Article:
© Denzil Green
Mayonnaise is a very thick, creamy sauce served at room temperature or chilled. It can be used as a sauce, a dressing, and or a condiment.
It is made from oil and raw egg with something acidic added such as vinegar or lemon. The oil and the vinegar would normally separate. However, lecithin in the egg yolk coats the drops of oil, and the egg yolks emulsify, binding the oil and the vinegar together. The mixture is seasoned with spices, salt and sugar.
Mayonnaise is now usually bought instead of made. While purists sniff at the idea of bottled mayonnaise, which was introduced around the start of the 1900s, had they been housewives back then in a kitchen with no conveniences including no running water or stoves that flicked off and on, they'd have welcomed ready-made mayonnaise with open arms, too. While some cooks continue decade after decade to wax lyrical about proper homemade mayonnaise, the fact is that people are so accustomed now to commercial mayonnaise that the homemade doesn't taste right to them.
In the Southern US, people are passionate about the brand called "Blue Plate Mayonnaise."
Mayonnaise was introduced into Japan in the 1920s and has now become ubiquitous there, appearing even in sushi bars.
Using verjuice instead of lemon juice or vinegar in your mayonnaise recipes can give a subtler taste.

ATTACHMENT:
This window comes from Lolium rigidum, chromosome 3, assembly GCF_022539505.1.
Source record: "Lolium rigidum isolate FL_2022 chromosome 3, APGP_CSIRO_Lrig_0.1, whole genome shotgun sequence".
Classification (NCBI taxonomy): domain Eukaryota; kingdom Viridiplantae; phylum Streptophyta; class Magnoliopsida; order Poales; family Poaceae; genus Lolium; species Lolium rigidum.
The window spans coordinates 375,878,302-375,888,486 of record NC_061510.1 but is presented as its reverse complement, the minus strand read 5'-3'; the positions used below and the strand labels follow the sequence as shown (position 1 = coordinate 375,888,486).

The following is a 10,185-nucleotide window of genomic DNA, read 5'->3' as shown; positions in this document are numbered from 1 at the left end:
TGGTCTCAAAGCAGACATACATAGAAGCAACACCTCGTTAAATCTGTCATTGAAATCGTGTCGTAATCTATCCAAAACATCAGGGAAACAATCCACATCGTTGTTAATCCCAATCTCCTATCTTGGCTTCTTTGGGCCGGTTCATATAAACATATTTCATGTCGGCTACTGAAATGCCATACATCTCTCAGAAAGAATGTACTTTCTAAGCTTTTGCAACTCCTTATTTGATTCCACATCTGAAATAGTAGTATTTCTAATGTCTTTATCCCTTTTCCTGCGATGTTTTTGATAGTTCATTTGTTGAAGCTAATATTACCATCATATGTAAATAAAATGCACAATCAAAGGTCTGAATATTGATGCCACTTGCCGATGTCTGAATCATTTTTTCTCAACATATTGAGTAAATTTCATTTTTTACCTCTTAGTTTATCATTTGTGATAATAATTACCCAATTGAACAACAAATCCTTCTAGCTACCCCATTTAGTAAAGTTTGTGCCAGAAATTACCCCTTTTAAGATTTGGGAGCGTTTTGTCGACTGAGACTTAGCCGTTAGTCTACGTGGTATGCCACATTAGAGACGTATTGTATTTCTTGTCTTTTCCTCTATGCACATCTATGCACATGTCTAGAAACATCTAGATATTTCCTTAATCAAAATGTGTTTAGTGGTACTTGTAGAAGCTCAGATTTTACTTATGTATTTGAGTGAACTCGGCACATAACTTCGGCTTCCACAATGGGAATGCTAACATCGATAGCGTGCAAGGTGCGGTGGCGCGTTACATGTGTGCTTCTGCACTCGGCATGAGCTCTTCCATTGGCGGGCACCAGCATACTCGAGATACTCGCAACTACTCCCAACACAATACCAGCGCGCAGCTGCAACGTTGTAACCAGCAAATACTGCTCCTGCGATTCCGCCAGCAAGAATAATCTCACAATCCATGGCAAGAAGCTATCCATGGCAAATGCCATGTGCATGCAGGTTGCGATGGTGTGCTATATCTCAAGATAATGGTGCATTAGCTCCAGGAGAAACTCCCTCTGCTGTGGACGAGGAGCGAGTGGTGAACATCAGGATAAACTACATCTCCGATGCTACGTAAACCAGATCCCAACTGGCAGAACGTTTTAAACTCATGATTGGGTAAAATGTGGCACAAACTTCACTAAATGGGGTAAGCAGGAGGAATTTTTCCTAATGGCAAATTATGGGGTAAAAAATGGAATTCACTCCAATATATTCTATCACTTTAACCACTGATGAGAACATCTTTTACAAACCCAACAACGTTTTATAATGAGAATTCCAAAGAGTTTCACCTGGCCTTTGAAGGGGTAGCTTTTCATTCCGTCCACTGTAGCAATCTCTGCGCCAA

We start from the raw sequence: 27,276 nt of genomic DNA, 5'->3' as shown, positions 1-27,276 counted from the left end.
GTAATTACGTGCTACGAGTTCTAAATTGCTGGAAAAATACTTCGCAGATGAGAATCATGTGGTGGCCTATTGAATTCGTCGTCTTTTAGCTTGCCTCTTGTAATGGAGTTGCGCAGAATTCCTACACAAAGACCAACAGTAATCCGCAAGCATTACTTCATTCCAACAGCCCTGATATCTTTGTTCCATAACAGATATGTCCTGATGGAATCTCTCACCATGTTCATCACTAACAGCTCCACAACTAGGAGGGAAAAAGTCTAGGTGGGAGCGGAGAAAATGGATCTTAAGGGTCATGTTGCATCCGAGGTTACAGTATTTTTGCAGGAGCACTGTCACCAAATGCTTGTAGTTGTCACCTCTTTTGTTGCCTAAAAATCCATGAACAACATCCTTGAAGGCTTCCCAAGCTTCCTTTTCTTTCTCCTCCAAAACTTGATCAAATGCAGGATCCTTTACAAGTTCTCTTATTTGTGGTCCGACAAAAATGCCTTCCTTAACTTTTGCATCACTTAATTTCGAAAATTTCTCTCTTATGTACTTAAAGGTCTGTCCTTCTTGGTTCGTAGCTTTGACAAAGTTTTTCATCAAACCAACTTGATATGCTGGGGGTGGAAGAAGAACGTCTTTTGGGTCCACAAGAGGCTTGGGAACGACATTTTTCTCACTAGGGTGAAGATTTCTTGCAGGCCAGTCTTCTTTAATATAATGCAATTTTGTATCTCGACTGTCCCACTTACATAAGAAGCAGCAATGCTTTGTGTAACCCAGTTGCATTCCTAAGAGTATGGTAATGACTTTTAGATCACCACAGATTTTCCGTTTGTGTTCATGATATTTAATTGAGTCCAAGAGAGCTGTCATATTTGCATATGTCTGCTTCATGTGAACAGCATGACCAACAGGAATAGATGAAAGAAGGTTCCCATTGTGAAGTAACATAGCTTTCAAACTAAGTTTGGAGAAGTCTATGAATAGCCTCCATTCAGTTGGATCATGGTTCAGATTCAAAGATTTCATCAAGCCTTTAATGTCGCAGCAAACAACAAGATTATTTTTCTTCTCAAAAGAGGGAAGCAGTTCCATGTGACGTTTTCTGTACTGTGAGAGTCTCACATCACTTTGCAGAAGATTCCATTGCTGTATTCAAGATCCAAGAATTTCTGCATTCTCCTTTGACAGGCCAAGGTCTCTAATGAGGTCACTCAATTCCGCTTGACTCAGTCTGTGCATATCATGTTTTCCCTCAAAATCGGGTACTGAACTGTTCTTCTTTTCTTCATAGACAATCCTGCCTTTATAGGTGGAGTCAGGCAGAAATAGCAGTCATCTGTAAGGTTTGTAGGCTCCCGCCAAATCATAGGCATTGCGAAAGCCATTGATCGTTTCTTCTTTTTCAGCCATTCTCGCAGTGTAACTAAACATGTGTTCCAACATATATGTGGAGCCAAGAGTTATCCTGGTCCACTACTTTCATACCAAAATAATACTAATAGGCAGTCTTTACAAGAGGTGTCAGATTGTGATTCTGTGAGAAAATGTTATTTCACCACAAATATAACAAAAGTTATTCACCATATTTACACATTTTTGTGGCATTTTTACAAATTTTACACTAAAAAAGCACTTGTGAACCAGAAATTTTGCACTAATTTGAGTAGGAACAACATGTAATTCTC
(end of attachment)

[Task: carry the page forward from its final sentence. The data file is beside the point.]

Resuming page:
Commercial mayonnaise is made from pasteurized eggs, and contains enough acids (and salt) to make an inhospitable environment for bacterial growth (and even kill bacteria.)
It is homemade mayonnaise that is the danger when let stand.
There might be times when purism in food standards makes you feel good about yourself: having dispatched your nearest and dearest to hospital beds with salmonella because of your standards might not be one of those times.
To be clear, commercial mayonnaise actually retards spoilage of foods and development of harmful micro-organisms.
- Invented in France in 1756 to commemorate the capture from the English of St Philip's in Mahón, the capital of the island of Minorca off Spain.
- One of the two commanders on the French side was Louis François Armand de Vignerot du Plessis, duc de Richelieu (who, though this may be just spurious gossip, was known to throw nude dinner parties). His chef invented the sauce there, calling it "sauce mahonnaise."
- Same as above, but the chef invented the sauce out of what was to hand at a place where there had just been a siege, rather than necessarily trying to create a special dish to commemorate a victory.
- The Duke of Richelieu landed. They were foraging for food. A local farmer on the island who wanted to impress him, but who had only bread, a few eggs, and oil, made up for the Duke a sauce that had been made on the island for many generations: olive egg with egg yolk and a squirt of lemon juice from the trees that grew there. The Duke liked the sauce, and had his chef improve on it; it was further improved by cooks back in Paris.
- More likely the sauce had been made for some time in Spain, and was picked up by the chef.
There are at least 10 other versions and variations trying to explain its origin.
Literature & Lore
"Dans ce pay-ci, il est bon de tuer de temps en temps un amiral pour encourager les autres." (In this country it is good to kill an admiral from time to time, to encourage the others.) -- Candide, Chapter 23, Voltaire.
Picnic and Food Safety Reminders: Don't Hold the Mayo. The Association for Dressings and Sauces. Atlanta, Georgia. Retrieved October 2010 from http://www.dressings-sauces.org/foodsafety_picnic.html
MayonnaiseAioli à la greque; Aioli Garni; Aioli; Blender Mayonnaise Recipe; Hellmann's Mayonnaise; Horseradish Mayonnaise; Mayonnaise; Miracle Whip; Richard C. Hellmann
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